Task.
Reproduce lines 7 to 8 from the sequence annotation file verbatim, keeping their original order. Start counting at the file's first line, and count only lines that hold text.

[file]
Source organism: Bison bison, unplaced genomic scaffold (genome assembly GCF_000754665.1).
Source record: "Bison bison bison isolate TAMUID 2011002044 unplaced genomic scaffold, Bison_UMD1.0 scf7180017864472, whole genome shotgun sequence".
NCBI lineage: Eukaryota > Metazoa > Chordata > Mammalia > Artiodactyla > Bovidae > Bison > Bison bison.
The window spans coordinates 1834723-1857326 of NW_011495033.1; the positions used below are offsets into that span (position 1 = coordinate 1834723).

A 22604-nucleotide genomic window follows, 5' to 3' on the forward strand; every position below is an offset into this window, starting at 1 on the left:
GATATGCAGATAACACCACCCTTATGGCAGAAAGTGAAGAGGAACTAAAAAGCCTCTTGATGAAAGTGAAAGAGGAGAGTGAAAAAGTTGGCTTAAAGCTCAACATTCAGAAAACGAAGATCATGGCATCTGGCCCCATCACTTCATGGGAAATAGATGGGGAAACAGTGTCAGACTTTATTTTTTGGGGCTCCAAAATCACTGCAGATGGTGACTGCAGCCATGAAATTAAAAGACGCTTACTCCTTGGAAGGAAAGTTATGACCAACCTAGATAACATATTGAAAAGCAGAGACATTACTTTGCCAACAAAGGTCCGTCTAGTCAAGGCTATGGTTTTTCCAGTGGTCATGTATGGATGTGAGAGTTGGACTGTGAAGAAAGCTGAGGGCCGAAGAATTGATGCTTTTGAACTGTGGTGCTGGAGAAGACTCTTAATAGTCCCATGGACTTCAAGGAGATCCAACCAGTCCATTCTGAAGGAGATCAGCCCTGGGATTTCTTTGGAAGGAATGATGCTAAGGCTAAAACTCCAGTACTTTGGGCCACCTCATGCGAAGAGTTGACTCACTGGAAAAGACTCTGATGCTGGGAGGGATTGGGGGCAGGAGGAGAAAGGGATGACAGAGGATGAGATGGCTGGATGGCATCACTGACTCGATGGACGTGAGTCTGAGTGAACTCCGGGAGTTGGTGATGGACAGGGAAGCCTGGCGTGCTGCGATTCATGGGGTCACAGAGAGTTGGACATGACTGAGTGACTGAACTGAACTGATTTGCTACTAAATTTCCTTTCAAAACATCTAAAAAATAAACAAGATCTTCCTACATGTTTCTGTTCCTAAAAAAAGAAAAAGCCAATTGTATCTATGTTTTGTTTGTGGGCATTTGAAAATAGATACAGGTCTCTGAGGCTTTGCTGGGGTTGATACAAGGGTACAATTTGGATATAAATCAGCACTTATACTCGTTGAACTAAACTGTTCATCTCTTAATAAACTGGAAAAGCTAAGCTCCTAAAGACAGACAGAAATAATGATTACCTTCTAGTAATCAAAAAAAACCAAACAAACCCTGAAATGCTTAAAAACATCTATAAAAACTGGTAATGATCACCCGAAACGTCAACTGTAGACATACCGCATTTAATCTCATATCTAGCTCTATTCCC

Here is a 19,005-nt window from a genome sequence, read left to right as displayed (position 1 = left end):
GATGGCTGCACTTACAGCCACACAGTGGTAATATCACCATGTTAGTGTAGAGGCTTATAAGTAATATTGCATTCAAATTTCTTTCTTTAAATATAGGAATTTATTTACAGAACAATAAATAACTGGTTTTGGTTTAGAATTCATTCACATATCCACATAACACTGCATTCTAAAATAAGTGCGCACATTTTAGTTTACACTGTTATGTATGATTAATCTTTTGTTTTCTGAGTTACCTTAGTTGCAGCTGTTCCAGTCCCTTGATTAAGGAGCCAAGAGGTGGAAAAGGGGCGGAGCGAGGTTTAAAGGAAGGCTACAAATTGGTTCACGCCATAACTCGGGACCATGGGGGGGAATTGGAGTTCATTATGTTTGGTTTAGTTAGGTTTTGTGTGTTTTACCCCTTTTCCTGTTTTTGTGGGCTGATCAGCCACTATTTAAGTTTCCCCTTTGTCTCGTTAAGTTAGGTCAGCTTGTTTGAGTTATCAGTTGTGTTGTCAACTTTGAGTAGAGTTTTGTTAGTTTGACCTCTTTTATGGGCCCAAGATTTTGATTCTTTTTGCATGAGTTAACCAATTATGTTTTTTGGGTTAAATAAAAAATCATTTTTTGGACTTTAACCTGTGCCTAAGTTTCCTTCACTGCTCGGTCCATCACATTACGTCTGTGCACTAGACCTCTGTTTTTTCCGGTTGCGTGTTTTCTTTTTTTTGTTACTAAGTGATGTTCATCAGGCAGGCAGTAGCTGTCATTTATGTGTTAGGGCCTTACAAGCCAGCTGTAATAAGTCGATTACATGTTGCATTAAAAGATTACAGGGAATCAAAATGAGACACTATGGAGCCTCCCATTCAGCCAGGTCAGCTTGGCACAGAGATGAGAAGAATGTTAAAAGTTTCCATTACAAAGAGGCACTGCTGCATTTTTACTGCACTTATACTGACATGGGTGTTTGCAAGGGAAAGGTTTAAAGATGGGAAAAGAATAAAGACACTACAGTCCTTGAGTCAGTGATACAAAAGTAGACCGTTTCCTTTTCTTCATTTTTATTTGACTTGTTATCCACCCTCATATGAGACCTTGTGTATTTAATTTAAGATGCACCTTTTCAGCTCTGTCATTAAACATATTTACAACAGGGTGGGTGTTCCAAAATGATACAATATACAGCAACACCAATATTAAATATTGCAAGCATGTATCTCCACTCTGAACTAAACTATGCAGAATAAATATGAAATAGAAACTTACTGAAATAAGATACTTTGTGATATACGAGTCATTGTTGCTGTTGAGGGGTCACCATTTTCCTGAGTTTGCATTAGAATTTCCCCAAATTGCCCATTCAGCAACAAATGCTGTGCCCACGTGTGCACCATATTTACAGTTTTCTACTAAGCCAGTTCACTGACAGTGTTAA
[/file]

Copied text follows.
Here is a 19,005-nt window from a genome sequence, read left to right as displayed (position 1 = left end):
GATGGCTGCACTTACAGCCACACAGTGGTAATATCACCATGTTAGTGTAGAGGCTTATAAGTAATATTGCATTCAAATTTCTTTCTTTAAATATAGGAATTTATTTACAGAACAATAAATAACTGGTTTTGGTTTAGAATTCATTCACATATCCACATAACACTGCATTCTAAAATAAGTGCGCACATTTTAGTTTACACTGTTATGTATGATTAATCTTTTGTTTTCTGAGTTACCTTAGTTGCAGCTGTTCCAGTCCCTTGATTAAGGAGCCAAGAGGTGGAAAAGGGGCGGAGCGAGGTTTAAAGGAAGGCTACAAATTGGTTCACGCCATAACTCGGGACCATGGGGGGGAATTGGAGTTCATTATGTTTGGTTTAGTTAGGTTTTGTGTGTTTTACCCCTTTTCCTGTTTTTGTGGGCTGATCAGCCACTATTTAAGTTTCCCCTTTGTCTCGTTAAGTTAGGTCAGCTTGTTTGAGTTATCAGTTGTGTTGTCAACTTTGAGTAGAGTTTTGTTAGTTTGACCTCTTTTATGGGCCCAAGATTTTGATTCTTTTTGCATGAGTTAACCAATTATGTTTTTTGGGTTAAATAAAAAATCATTTTTTGGACTTTAACCTGTGCCTAAGTTTCCTTCACTGCTCGGTCCATCACATTACGTCTGTGCACTAGACCTCTGTTTTTTCCGGTTGCGTGTTTTCTTTTTTTTGTTACTAAGTGATGTTCATCAGGCAGGCAGTAGCTGTCATTTATGTGTTAGGGCCTTACAAGCCAGCTGTAATAAGTCGATTACATGTTGCATTAAAAGATTACAGGGAATCAAAATGAGACACTATGGAGCCTCCCATTCAGCCAGGTCAGCTTGGCACAGAGATGAGAAGAATGTTAAAAGTTTCCATTACAAAGAGGCACTGCTGCATTTTTACTGCACTTATACTGACATGGGTGTTTGCAAGGGAAAGGTTTAAAGATGGGAAAAGAATAAAGACACTACAGTCCTTGAGTCAGTGATACAAAAGTAGACCGTTTCCTTTTCTTCATTTTTATTTGACTTGTTATCCACCCTCATATGAGACCTTGTGTATTTAATTTAAGATGCACCTTTTCAGCTCTGTCATTAAACATATTTACAACAGGGTGGGTGTTCCAAAATGATACAATATACAGCAACACCAATATTAAATATTGCAAGCATGTATCTCCACTCTGAACTAAACTATGCAGAATAAATATGAAATAGAAACTTACTGAAATAAGATACTTTGTGATATACGAGTCATTGTTGCTGTTGAGGGGTCACCATTTTCCTGAGTTTGCATTAGAATTTCCCCAAATTGCCCATTCAGCAACAAATGCTGTGCCCACGTGTGCACCATATTTACAGTTTTCTACTAAGCCAGTTCACTGACAGTGTTAA